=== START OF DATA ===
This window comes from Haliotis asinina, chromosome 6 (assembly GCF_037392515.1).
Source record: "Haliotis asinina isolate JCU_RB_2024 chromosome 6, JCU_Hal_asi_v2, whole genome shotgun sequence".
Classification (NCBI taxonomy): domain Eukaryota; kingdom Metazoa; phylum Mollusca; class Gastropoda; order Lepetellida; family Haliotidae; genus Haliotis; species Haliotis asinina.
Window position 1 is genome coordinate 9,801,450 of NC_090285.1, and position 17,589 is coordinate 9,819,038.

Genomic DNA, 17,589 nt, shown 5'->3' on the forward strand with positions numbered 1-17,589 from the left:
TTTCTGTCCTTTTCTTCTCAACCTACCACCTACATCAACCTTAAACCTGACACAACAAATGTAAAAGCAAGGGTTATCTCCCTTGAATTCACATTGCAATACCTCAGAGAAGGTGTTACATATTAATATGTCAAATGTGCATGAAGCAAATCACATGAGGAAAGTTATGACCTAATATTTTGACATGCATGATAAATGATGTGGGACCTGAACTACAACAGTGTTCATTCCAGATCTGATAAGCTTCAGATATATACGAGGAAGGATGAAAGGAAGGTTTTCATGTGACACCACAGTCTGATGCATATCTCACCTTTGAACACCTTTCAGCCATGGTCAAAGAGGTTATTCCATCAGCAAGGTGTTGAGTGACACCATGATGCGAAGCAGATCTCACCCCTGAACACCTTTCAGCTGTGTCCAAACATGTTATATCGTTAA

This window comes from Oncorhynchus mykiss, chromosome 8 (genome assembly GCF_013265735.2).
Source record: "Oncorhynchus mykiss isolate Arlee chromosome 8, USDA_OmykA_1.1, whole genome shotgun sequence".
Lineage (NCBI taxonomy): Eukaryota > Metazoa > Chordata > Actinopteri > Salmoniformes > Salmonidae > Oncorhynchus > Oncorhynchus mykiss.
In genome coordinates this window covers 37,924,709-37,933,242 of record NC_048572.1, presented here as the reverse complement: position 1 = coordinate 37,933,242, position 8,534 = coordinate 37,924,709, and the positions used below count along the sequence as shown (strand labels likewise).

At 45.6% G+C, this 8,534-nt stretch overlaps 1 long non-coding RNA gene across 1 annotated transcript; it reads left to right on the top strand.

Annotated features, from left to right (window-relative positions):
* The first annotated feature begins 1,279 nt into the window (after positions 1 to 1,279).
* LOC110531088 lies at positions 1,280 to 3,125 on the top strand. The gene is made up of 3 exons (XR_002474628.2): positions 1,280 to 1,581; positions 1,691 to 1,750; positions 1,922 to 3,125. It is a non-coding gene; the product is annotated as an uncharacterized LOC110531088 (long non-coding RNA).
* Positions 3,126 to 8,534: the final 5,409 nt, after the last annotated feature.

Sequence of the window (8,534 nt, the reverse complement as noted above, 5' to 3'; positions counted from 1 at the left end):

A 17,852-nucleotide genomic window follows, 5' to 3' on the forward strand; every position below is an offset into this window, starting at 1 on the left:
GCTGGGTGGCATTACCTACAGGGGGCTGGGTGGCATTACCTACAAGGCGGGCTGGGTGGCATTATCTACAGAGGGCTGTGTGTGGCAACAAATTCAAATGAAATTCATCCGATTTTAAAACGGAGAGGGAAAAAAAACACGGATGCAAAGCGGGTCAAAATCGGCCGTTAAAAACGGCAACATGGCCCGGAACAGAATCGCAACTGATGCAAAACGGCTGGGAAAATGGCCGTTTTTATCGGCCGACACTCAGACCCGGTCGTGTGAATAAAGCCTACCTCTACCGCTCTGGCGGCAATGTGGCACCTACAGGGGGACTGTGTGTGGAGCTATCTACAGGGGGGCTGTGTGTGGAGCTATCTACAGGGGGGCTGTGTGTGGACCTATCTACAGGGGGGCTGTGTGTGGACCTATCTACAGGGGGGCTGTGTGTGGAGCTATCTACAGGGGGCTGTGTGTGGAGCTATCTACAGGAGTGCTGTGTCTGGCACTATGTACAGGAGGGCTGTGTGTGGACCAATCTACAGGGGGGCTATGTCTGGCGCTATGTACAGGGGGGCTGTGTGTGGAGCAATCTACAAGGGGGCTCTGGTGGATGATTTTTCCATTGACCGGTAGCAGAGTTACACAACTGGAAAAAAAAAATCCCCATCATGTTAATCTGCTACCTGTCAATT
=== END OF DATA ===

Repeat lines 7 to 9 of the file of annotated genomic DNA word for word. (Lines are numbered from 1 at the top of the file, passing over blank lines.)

This window comes from Oncorhynchus mykiss, chromosome 8 (genome assembly GCF_013265735.2).
Source record: "Oncorhynchus mykiss isolate Arlee chromosome 8, USDA_OmykA_1.1, whole genome shotgun sequence".
Lineage (NCBI taxonomy): Eukaryota > Metazoa > Chordata > Actinopteri > Salmoniformes > Salmonidae > Oncorhynchus > Oncorhynchus mykiss.